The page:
State aid: Commission extends formal investigation procedure regarding Belgian coordination centres
European Commission - IP/07/370 21/03/2007
Brussels, 21st March 2007
The European Commission has decided to extend the procedure opened in 2002 under the EC Treaty’s rules on state aid in respect of the tax scheme for coordination centres (see IP/02/325). It is thereby allowing Belgium and interested parties to submit their observations following the European Court of Justice’s judgment of 22 June 2006. This judgment partly annuls the transitional measures laid down by the Commission in its decision of 17 February 2003 finding the coordination centres scheme to be incompatible with the Treaty (see IP/03/242). In the light of the observations received, the Commission will decide what transitional measures it should have applied from 17 February 2003.
In its judgment of 22 June 2006 the Court confirmed that the tax scheme for coordination centres was incompatible with the common market but partly annulled the transitional measures laid down by the Commission for the phasing-out of the scheme.
This annulment leaves the procedure initiated by the Commission on 27 February 2002 partially open. The procedure must therefore be closed by a new decision laying down appropriate transitional measures for the centres concerned. The Commission is therefore extending the procedure before adopting a new decision in order to give interested parties the opportunity to submit their observations.
For the Commission, the judgment's scope is confined to a number of centres which were not given a sufficient transitional period to adapt to the change in the tax scheme.
The Court annulled the decision of 17 February 2003 “in so far as it does not lay down transitional measures for those coordination centres with an application for renewal of their authorisation pending on the date on which the contested decision was notified or with an authorisation which expired at the same time as or shortly after the notification of the decision.” It held that the lack of transitional measures infringed the general principles of EU law relating to the protection of the legitimate expectations and equal treatment of the scheme’s beneficiaries. It found that “the expression ‘shortly after’ should be understood as referring to a date so close to that on which the contested decision was notified that the coordination centres concerned did not have the time required to adjust to the change in the scheme in question.”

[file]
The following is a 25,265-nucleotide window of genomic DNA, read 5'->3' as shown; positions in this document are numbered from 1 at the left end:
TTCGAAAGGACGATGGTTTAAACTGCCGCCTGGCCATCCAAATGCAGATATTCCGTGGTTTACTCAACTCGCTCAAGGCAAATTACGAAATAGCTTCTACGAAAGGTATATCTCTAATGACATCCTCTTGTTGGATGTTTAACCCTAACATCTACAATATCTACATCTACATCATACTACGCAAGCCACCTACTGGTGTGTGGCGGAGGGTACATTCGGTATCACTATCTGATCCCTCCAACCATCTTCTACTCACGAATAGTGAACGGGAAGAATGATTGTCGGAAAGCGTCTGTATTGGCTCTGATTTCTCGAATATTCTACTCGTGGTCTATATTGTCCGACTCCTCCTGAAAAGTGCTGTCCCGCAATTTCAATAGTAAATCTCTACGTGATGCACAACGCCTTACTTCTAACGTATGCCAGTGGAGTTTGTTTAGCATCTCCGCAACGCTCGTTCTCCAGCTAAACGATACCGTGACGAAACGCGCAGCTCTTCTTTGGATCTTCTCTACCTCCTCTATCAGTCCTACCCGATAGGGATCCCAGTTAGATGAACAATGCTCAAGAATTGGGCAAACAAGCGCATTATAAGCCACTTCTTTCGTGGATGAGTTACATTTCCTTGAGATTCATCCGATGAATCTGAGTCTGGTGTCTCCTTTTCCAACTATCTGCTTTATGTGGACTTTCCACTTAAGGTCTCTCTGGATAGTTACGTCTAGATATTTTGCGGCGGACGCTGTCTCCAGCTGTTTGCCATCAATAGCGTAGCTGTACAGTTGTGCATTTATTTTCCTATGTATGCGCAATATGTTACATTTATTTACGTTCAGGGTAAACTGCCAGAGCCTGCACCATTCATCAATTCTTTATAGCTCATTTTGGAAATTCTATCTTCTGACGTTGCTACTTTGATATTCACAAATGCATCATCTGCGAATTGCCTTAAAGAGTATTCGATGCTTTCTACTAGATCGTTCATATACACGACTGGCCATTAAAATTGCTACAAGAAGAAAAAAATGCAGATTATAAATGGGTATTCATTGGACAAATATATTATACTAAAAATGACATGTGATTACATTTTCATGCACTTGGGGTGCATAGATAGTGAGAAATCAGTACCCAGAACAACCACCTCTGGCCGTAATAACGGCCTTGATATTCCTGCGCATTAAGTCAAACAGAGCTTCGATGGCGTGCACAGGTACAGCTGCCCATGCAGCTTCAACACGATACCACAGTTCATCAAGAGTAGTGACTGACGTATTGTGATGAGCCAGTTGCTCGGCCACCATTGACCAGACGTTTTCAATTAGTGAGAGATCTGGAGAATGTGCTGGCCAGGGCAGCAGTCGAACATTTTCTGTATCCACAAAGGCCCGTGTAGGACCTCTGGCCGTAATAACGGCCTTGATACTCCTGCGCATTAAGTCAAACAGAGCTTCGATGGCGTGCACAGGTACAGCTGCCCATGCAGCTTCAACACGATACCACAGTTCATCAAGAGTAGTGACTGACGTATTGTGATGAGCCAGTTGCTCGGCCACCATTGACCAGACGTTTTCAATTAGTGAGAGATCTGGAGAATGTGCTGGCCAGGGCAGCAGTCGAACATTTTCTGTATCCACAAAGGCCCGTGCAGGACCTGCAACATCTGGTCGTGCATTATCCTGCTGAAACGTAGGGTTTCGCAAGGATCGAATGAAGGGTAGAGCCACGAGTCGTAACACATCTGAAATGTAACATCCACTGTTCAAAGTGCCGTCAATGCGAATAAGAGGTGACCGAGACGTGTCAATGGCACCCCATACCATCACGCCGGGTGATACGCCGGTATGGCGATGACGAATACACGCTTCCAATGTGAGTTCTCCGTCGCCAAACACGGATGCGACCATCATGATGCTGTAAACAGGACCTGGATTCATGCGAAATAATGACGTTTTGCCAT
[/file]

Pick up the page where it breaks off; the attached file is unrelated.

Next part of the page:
The factors to be taken into account by the Commission will include the following: requests for extensions sent by Belgium to the Commission, the Council of the European Union and the Court following the adoption of the decision of 17 February 2003, the beneficiary undertakings' estimates of the period necessary to adapt to the end of the scheme, the duration of provisional renewals granted by Belgium to centres whose approval expired between 17 February 2003 and 31 December 2005 and the entry into force on 1 Janaury 2006 of the "notional interest deduction" scheme, which seems to offer centres a genuine alternative.
A coordination centre is an undertaking belonging to a multinational group providing services (financing, cashflow management, research and development, etc.) to other undertakings in the group. Since 1983, under a special scheme approved by the Commission, these undertakings enjoyed in Belgium an appreciably lower assessment basis for corporation tax and a number of exemptions (droit d’apport (capital duty), précompte immobilier (property tax), and précompte mobilier (withholding tax)). In its decision of 17 February 2003 the Commission declared these tax breaks to be incompatible with EC Treaty state aid rules. It authorised those coordination centres whose ten-year period of approval was under way to continue to enjoy the benefits of the scheme until the end of that ten-year period until 31 December 2010 at the latest, but it prohibited, with immediate effect, the renewal of approvals when they expired.